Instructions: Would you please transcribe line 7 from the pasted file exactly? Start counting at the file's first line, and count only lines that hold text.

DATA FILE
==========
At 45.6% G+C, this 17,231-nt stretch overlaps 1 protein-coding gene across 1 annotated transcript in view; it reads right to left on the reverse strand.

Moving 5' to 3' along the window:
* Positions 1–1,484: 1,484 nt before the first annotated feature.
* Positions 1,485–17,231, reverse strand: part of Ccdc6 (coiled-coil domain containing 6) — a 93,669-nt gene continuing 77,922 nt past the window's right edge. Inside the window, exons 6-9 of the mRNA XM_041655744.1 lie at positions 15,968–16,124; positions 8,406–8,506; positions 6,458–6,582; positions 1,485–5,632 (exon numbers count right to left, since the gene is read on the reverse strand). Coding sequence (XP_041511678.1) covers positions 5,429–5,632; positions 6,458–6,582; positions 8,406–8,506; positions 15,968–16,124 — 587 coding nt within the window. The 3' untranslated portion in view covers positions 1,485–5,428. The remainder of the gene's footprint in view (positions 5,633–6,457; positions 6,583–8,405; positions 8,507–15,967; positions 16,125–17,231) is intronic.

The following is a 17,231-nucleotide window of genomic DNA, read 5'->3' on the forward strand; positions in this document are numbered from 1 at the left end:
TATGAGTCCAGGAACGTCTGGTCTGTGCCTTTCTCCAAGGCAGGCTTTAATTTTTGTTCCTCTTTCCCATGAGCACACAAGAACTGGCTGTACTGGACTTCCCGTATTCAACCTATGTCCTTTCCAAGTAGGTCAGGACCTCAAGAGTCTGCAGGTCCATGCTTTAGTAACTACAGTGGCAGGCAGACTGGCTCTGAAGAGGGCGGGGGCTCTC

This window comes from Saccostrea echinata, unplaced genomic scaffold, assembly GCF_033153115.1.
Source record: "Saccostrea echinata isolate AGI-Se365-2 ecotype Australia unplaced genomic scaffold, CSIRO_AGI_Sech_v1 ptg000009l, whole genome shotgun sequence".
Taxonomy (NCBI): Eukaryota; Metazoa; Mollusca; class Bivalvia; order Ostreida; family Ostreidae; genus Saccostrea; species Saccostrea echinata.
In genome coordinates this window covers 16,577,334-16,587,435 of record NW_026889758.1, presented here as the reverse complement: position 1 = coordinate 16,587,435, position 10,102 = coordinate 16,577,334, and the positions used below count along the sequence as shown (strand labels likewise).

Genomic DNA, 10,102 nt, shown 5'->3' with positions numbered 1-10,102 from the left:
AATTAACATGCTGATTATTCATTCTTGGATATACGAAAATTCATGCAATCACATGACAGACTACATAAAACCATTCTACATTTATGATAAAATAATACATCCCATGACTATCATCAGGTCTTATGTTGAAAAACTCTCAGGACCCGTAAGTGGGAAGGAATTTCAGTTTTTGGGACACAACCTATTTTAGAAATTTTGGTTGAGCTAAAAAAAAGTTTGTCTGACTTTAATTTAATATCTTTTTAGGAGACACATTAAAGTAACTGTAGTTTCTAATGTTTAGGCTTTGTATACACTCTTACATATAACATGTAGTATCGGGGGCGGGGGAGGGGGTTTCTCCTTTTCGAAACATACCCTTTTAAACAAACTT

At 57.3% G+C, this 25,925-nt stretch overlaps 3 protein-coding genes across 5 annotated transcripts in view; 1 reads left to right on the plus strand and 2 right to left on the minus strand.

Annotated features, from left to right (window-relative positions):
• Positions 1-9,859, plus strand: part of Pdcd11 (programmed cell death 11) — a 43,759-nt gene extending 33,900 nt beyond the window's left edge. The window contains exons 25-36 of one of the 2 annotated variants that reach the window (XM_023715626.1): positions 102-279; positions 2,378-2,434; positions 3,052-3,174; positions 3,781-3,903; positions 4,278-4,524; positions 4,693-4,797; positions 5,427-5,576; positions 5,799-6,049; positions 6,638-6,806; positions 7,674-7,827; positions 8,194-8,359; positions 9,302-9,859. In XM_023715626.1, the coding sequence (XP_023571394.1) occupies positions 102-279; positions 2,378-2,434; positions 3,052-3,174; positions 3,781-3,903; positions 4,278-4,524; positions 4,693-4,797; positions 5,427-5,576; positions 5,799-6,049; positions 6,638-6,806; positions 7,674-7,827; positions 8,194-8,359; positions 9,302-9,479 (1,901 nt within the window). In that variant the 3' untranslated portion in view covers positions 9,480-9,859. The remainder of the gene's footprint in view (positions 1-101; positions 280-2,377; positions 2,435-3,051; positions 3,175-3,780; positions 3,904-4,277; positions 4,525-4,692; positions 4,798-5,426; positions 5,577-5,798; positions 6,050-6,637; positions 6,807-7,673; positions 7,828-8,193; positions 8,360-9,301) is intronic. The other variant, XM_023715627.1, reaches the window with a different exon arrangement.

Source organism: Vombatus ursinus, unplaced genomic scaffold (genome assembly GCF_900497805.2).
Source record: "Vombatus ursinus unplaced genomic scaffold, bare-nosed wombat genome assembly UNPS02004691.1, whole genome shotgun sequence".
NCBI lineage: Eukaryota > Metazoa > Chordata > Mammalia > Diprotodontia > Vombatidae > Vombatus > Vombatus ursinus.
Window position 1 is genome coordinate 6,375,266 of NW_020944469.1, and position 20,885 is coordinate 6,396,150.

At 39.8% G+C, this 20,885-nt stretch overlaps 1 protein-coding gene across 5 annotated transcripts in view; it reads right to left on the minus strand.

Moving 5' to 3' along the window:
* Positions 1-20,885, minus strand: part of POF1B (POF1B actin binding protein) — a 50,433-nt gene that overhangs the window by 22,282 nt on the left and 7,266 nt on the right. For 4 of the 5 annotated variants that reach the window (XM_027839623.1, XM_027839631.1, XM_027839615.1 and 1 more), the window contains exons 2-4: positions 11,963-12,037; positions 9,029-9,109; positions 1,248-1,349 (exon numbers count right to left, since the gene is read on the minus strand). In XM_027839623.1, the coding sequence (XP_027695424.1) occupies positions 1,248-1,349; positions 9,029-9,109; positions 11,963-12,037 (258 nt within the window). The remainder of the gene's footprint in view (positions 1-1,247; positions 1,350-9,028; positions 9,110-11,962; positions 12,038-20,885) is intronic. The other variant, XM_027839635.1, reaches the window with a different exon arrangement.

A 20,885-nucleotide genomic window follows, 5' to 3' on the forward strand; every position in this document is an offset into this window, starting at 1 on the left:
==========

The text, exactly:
This window comes from Saccostrea echinata, unplaced genomic scaffold, assembly GCF_033153115.1.